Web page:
Using the COM-B model to identify barriers and facilitators towards adoption of a diet associated with cognitive decline (MIND diet). Barriers and facilitators to the MIND diet

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Abstract

Objectives: The aim of the study was to identify components of the COM-B (capability, opportunity, motivation and behaviour) model, that influence behaviour to modify dietary patterns in 40-55-year olds living in the UK, in order to influence the risk of cognitive decline in later life.
Design: This is a qualitative study using the COM-B model and theoretical domains framework (TDF) to explore beliefs to adopting the Mediterranean Intervention for Neurodegenerative delay (MIND) diet.
Participants: Twenty-five participants were recruited onto the study, to take part in either a focus group or an interview. Participants were men and women aged between 40-55 years. Participants were recruited via e-mail, Facebook and face to face.
Setting: Northern Ireland
Results: Content analysis revealed that the main perceived barriers to the adoption of the MIND diet were; time, work environment, taste preference and convenience. The main perceived facilitators reported were; improved health, memory, planning and organisation, and access to good quality food.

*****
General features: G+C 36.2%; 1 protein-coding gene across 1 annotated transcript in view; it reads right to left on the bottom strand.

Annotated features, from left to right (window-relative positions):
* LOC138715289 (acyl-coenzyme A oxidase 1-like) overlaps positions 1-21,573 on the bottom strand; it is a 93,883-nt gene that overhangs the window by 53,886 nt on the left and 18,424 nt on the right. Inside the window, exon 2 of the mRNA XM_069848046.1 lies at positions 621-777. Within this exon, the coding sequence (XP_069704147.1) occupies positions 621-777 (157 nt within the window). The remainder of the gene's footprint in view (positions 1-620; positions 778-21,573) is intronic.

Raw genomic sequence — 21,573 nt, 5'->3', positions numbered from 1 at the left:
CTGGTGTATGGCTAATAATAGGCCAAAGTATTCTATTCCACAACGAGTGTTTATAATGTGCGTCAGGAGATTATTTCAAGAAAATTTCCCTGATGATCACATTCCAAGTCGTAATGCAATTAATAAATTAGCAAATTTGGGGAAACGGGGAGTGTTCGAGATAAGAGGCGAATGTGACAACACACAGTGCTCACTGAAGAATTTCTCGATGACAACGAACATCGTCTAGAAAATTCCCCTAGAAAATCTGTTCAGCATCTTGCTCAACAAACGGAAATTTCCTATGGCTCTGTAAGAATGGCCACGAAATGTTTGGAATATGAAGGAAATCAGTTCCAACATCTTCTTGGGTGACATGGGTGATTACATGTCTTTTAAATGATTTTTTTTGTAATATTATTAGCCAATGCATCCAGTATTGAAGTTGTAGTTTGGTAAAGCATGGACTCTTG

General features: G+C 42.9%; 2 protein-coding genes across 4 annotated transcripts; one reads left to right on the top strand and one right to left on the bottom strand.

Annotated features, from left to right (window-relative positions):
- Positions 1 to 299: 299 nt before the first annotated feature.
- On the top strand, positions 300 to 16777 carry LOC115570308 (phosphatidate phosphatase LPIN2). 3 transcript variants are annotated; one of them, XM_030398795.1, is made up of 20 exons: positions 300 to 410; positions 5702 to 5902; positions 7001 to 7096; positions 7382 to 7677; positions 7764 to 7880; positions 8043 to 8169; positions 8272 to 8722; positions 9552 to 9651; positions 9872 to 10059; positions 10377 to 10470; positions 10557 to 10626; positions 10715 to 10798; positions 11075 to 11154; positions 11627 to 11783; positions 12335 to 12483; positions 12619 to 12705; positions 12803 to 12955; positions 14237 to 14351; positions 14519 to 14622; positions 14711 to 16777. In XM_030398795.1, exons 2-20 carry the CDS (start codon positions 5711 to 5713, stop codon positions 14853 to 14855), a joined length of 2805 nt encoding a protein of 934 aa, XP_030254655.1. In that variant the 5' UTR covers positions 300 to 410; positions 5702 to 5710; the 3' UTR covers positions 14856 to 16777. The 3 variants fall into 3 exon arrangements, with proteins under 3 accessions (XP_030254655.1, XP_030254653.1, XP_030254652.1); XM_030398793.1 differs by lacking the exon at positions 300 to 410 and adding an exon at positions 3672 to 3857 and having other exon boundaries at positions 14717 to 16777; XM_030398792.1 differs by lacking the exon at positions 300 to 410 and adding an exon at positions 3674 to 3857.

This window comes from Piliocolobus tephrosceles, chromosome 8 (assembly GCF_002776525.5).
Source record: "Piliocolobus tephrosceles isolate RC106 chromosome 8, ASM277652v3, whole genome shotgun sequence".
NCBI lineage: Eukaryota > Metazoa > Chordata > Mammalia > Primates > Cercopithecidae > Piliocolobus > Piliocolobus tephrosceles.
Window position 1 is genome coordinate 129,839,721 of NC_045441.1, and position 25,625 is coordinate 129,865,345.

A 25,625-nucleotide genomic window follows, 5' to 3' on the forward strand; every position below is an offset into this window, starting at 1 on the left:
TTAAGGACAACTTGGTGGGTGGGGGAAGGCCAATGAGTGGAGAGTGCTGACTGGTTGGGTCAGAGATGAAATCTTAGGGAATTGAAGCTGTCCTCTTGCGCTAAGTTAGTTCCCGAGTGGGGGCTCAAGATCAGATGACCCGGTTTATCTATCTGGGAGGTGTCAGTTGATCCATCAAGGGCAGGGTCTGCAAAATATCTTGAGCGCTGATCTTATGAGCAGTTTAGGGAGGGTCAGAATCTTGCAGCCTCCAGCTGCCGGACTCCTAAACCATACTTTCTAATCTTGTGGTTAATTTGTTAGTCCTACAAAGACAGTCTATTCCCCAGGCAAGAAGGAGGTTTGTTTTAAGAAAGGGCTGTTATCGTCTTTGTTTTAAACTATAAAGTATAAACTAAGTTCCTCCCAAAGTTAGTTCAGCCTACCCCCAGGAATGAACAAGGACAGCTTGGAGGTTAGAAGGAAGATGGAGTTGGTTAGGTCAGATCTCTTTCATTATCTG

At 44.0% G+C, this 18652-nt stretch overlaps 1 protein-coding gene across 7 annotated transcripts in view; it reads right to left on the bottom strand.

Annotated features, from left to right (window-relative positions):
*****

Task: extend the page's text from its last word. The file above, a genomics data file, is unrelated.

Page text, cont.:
Conclusion: This study provides insight into the personal, social and environmental factors that participants report as barriers and facilitators to adoption of the MIND diet among middle aged adults living in UK. More barriers to healthy dietary change were found than facilitators. Future interventions that increase capability, opportunity and motivation may be beneficial. The results from this study will be used to design a behaviour change intervention using the subsequent steps from the Behaviour Change Wheel.
Original languageEnglish
JournalPublic Health Nutrition
Early online date17 Aug 2020
DOIs
Publication statusE-pub ahead of print - 17 Aug 2020

Keywords

  • MIND diet, COM-B model, dementia, adherence, brain health

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